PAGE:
One remedy for Areva’s problems would be closer ties with EDF and CEA, Royal said. Closer cooperation could cut costs across the industry and even bring the relative strength of EDF to bolster Areva. The concern is that would spread Areva’s problems more widely.
“Areva’s difficulties are clearly not positive for EDF and for the French nuclear industry,” Bryan, Garnier & Co. said in a report earlier this week.
Goldman Sachs Group Inc. warned this week that any financial transaction with Areva would create risks for EDF, Europe’s largest power generator and the biggest source of dividends for the French government.
EDF is already grappling with its own challenges to achieve “financial balance,” Chairman and CEO Jean-Bernard Levy said earlier this month. EDF declined to comment further for this story.
The company is having to borrow to maintain dividend payments while spending more on maintaining reactors. At the same time, the government is trying to hold down power prices for industrial and residential consumers.
EDF’s existing partnership with Areva, its biggest supplier, has also hit operational road bumps.
Last July, EDF halted one of its nuclear reactors near the southwestern city of Bordeaux to replace three worn steam generators. The equipment made by Areva could have been installed within a few months. Instead, France’s regulator blocked the work because Areva failed to provide the necessary safety guarantees, according to a report on the agency’s website.
Now the reactor may not begin producing electricity again until mid-year, costing about 1 million euros a day in lost revenue for EDF.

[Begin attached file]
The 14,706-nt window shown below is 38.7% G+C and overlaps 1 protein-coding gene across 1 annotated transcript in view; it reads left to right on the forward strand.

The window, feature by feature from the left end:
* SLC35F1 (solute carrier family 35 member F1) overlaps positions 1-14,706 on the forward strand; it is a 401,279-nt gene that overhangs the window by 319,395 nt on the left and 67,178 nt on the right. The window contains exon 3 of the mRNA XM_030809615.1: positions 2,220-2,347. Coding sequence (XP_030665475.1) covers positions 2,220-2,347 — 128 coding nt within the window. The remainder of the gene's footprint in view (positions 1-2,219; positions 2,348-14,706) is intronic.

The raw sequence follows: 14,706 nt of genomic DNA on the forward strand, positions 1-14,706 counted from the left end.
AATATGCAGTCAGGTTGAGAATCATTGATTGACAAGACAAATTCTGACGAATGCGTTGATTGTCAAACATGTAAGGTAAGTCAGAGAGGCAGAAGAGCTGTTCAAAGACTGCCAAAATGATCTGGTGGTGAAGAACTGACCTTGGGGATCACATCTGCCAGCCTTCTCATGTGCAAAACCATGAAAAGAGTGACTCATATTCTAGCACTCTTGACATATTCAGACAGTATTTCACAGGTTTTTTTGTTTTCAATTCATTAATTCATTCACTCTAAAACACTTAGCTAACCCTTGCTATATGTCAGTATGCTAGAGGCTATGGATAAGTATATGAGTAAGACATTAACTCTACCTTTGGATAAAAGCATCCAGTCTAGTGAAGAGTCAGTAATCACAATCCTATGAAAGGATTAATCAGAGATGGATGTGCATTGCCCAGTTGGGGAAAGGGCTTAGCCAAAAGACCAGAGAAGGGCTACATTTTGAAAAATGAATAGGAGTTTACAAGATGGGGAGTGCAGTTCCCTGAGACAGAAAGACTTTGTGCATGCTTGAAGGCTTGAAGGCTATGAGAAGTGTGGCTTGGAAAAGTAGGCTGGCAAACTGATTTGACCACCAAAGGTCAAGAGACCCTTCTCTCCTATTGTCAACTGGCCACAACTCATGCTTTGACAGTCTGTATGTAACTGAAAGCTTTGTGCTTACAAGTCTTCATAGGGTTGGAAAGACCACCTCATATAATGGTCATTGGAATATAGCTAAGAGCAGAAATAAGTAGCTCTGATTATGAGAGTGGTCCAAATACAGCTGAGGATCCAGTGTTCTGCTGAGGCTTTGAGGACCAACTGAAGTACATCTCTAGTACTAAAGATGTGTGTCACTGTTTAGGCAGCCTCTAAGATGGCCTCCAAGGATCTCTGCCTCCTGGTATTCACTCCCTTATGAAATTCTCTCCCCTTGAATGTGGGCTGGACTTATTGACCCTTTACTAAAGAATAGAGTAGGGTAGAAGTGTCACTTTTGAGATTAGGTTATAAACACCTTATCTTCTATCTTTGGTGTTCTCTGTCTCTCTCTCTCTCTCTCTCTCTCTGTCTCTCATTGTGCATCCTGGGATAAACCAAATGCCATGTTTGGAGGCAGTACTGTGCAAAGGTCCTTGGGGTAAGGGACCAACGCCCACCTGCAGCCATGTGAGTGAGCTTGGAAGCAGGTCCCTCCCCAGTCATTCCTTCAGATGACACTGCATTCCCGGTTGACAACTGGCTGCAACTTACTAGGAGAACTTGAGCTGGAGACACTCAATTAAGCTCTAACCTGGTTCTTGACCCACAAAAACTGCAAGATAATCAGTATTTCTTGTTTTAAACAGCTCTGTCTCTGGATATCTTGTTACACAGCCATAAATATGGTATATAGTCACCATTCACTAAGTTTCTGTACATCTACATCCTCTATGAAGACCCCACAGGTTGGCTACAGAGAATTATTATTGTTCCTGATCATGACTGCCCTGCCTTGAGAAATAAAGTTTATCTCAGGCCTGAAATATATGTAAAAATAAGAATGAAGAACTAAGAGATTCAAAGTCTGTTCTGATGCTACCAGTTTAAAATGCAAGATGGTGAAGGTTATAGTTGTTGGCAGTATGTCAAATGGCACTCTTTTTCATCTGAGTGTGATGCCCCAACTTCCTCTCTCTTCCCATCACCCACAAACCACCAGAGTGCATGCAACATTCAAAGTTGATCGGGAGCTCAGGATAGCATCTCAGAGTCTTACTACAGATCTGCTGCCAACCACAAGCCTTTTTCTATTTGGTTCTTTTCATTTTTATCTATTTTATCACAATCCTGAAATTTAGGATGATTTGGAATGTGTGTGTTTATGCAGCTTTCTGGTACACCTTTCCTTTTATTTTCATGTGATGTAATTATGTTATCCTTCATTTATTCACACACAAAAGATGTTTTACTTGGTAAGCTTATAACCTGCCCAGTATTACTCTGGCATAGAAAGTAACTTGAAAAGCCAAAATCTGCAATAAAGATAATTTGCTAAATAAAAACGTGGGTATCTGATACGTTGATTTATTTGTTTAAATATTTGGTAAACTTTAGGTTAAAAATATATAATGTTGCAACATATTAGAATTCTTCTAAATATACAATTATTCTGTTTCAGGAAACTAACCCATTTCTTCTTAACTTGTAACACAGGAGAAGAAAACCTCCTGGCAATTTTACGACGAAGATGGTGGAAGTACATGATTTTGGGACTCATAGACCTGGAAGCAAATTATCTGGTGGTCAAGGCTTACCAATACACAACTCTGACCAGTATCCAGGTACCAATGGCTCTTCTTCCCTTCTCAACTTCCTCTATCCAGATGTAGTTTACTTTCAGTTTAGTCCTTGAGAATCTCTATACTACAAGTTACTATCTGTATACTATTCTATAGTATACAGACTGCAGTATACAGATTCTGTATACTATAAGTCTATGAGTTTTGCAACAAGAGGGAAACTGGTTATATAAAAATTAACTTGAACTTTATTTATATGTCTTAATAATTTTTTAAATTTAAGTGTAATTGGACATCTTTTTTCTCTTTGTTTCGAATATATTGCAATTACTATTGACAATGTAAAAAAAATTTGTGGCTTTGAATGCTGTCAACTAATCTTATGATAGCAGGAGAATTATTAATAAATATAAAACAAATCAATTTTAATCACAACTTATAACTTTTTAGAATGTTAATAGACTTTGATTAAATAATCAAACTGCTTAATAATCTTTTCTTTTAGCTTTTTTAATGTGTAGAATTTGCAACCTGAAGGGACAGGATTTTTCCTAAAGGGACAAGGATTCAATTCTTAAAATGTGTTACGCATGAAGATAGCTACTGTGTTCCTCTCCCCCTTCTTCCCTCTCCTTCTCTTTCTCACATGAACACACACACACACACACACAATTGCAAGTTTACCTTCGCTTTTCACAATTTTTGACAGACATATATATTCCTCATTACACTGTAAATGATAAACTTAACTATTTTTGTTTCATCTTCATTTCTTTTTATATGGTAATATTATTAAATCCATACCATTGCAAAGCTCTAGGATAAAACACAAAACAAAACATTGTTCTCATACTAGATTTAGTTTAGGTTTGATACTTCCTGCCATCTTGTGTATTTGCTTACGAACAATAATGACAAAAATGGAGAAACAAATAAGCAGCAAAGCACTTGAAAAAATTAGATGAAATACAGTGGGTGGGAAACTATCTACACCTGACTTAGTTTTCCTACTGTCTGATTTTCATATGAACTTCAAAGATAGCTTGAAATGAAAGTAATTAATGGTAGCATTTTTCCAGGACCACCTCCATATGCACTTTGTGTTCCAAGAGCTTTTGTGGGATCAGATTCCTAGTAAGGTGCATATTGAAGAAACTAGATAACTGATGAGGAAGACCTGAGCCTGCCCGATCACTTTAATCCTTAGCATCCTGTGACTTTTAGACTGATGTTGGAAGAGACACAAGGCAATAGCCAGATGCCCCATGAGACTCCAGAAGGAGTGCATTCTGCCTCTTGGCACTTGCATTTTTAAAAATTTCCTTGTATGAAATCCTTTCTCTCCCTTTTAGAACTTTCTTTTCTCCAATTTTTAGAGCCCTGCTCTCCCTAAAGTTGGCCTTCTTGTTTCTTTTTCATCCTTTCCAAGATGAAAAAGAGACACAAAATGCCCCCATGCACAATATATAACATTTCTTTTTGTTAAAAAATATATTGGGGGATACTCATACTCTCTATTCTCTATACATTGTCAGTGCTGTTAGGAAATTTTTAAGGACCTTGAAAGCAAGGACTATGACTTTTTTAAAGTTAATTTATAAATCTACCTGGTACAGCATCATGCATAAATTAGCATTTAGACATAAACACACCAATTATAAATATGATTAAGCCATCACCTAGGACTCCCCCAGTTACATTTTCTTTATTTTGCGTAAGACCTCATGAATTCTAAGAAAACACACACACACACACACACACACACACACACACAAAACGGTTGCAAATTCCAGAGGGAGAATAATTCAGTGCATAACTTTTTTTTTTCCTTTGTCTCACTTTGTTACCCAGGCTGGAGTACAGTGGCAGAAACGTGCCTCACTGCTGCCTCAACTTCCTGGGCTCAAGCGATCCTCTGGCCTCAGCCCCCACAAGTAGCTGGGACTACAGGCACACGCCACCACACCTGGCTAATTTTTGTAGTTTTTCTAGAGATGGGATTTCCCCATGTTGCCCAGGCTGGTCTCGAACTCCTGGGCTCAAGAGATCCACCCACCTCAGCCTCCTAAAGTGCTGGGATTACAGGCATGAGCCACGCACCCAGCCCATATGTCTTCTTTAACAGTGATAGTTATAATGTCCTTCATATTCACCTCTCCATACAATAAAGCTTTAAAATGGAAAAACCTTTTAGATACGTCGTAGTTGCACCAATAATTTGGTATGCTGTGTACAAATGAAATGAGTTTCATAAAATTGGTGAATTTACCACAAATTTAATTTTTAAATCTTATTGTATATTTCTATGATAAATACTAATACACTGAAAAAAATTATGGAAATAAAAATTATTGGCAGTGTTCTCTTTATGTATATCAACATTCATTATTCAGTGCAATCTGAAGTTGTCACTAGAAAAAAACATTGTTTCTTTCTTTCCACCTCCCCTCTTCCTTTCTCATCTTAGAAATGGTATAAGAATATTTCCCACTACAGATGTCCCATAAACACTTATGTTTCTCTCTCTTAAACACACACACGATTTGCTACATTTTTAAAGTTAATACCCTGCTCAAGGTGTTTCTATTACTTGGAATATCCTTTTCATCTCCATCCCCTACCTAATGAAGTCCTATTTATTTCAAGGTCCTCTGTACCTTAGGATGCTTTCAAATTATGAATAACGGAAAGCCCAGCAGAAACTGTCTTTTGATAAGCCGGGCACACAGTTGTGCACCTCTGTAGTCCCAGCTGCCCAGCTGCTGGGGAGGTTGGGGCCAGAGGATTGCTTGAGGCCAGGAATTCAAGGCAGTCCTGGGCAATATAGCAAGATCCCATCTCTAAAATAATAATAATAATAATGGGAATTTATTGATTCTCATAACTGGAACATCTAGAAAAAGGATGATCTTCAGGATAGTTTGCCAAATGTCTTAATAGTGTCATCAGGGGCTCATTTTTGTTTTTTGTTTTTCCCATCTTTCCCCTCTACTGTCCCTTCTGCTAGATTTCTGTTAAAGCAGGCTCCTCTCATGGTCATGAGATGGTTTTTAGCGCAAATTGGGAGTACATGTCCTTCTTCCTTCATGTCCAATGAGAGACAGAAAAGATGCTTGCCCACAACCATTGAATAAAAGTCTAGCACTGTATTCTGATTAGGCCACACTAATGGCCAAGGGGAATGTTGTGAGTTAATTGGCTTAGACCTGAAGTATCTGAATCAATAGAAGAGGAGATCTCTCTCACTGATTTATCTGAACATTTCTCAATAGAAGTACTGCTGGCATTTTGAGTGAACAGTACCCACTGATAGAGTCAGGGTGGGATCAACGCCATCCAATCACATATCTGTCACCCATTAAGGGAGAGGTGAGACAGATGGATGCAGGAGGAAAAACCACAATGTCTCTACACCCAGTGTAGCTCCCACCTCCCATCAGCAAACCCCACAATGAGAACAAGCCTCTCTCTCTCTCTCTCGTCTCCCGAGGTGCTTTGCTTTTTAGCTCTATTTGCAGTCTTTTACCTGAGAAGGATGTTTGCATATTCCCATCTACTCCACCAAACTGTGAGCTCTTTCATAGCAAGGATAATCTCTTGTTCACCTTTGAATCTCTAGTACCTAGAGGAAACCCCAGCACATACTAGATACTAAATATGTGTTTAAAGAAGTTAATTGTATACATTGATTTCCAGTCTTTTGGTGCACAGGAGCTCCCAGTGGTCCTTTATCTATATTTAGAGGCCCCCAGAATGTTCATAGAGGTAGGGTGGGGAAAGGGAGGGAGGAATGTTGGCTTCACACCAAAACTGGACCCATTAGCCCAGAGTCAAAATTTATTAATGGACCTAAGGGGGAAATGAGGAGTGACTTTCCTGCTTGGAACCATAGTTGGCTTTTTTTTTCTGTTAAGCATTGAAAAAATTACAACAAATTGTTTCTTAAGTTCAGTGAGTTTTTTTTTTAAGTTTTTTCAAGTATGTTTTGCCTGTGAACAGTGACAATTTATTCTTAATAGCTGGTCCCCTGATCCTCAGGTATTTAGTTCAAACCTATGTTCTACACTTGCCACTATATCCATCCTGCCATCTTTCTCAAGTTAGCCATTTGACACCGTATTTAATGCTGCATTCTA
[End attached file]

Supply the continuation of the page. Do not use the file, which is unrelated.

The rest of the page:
The two companies’ flagship construction project in France is also troubled. In November, Areva and EDF announced a further delay for the Normandy EPR start up to 2017, a decade after construction began. With a budget more than twice what was initially proposed and five years behind schedule, EDF blamed the latest delays in part on late equipment deliveries from Areva.
“Nuclear is an important, but delicate sector,” said Gerard Mestrallet, chairman and CEO of French utility GDF Suez SA, which operates reactors in Belgium and has a partnership to build smaller reactors with Areva in Turkey.
“EPRs are very big and costly at a time when electricity prices in Europe and the U.S. have dropped,” he said.
In 2010, Mestrallet pulled out of a project with EDF to build an EPR at Penly, France. At the time, he said he didn’t want the role of a nuclear “banker.”
Against the backdrop of Areva’s financial uncertainty, a long-delayed law that would reduce France’s reliance on nuclear power is in the Senate. Prospects for Areva and EDF will be affected by the decision of lawmakers on whether to shut some reactors.
Whatever the details of the legislation, nuclear power remains essential to France. As reactors built in the 1970s and 1980s age, the government must decide how to better manage an industry that threatens to be a drain on the cash-strapped country.
“The choices around nuclear are more politically than economically driven and in the mid- to long-term may take both groups along the same downward path,” said Alphavalue’s Rodriguez.